Cape Town’s Victoria & Alfred Waterfront is a curious place. In the curated collection of restaurants, retail and entertainment it is something of an artificial creation. And yet in the busy dry dock, passing tugs and bellowing harbour horns it remains very much a working harbour, an authentic link to the city’s very foundation. And besides, the 24-million punters who pass through here each year can’t be wrong about its charms, can they?
But turn the clock back to 1990 and the Waterfront was a very different place. The docklands development was in its infancy. There was no Zeitz MOCAA. No Cape Wheel. No waterside fine dining. No Robben Island experience. But what was there, set right on the quayside in a warehouse built in 1904, was the Victoria & Alfred Hotel.
It was the first hotel to open in the Waterfront, a precinct that is now home to some of the most storied names in hospitality. And while tastes change, and fashions ebb and flow, the Victoria & Alfred Hotel has quietly, and somewhat remarkably, kept on going.
A little like the Belgian restaurant Den Anker, just around the pier head, it has proven to be a permanent fixture of a precinct forever in flux. It’s a classic that has slowly evolved through more than three decades, tweaking and adapting and upgrading as needed, but without ever losing its soul. And just as Den Anker still draws a loyal following for its impressive pots of moules marinières, the unbeatable location of the Victoria & Alfred Hotel’s 94 rooms brings savvy tourists back year after year.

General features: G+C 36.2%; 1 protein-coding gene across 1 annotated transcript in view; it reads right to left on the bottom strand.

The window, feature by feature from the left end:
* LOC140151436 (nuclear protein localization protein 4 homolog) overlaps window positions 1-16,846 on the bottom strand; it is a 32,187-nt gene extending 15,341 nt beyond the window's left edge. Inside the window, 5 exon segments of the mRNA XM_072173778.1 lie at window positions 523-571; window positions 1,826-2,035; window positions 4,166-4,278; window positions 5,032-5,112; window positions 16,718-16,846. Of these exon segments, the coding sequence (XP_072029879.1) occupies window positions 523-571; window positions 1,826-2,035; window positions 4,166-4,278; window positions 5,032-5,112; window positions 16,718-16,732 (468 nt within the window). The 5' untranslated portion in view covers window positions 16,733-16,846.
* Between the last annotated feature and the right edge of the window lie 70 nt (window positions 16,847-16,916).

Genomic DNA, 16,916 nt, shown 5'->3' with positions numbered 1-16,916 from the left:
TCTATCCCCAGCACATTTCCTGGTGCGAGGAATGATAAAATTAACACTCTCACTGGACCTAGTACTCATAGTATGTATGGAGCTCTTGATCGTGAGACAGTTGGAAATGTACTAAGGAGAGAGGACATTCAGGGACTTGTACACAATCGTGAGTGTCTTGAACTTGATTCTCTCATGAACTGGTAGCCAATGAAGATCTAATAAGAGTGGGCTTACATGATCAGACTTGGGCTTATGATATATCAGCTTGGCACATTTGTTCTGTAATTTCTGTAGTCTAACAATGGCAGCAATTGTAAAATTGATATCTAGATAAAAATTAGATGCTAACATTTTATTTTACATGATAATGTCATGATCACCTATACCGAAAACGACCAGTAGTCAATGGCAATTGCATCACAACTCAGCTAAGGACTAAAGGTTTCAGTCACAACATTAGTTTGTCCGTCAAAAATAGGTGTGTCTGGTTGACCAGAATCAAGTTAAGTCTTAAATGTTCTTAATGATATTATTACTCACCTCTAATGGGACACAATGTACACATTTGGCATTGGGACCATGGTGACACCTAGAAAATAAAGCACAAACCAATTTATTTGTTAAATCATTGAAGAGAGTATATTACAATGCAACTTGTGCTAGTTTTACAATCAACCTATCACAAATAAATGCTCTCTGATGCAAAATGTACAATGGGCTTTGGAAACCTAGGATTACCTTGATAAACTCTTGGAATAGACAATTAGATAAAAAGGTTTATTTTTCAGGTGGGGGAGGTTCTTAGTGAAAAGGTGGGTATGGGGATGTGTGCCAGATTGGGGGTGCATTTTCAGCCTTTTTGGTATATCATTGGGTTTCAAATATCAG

And this year there’s another reason to visit, after a comprehensive refurbishment of 64 rooms and suites, facing both the mountain — beyond impressive harbour and city views — and the Waterfront’s main piazza.
Guided by Francois du Plessis Interiors it has brought a more contemporary look and feel to the property, with muted tones and natural textures emphasising a sense of space and natural light. There’s certainly no shortage of that in the rooms, through sliding windows that beg you to lean out for a better sea view. Gone are the dark leather headboards, replaced by a colour palette of Scandi-style blonde wood tones and textured walls.
There’s a welcome focus on new tech too, in the shape of smart TVs and lightning-fast Wi-Fi. And let’s give a round of applause for installing those USB-C ports in all hotel rooms, shall we? It’s a step up that’s made the hotel as solid an address for business travellers as leisure tourists simply looking to have the Waterfront on their doorstep. And its location is certainly at the heart of it all, with the new Time Out Market Cape Town (opening in October) just steps away, and the re-energised Alfred Mall just across from reception. Don’t miss a visit to the Hannah Lavery boutique for locallymade longevity-focused fashion.
The hotel’s public areas have also been refreshed, from new lighting and artworks in the hallways, to the light-filled reception area which was overhauled last year. Steps away, the hotel restaurant Ginja draws a constant crowd thanks to its terrace tables dishing up some of the best views the Waterfront has to offer. Ginja is also getting in on Cape Town’s summer brunch obsession, with the launch of a new Sunday Brunch offering, encouraging you to settle in for four hours of waterside indulgence.
But beyond the seaside locale and sleek new look, there’s another excellent reason to choose the Victoria & Alfred Hotel. Because it’s part of the Newmark Hotels portfolio, hotel guests also enjoy access to the exclusive lawns and private pool area at the Dock House Boutique Hotel.
Surely one of Cape Town’s best-kept secrets, the clipped lawns and sparkling pool are set beneath the harbour’s original Time-Ball Tower, and in front of what was originally the Harbour Master’s private residence. It’s a gloriously private space, with the bustle of the V&A below and fine views of both mountain and sea. There are sun loungers for lazy days, and a chic pool bar pouring craft beer, Cape wines and an impressive cocktail menu. If you’re looking for a place to call home this summer, this might just be it.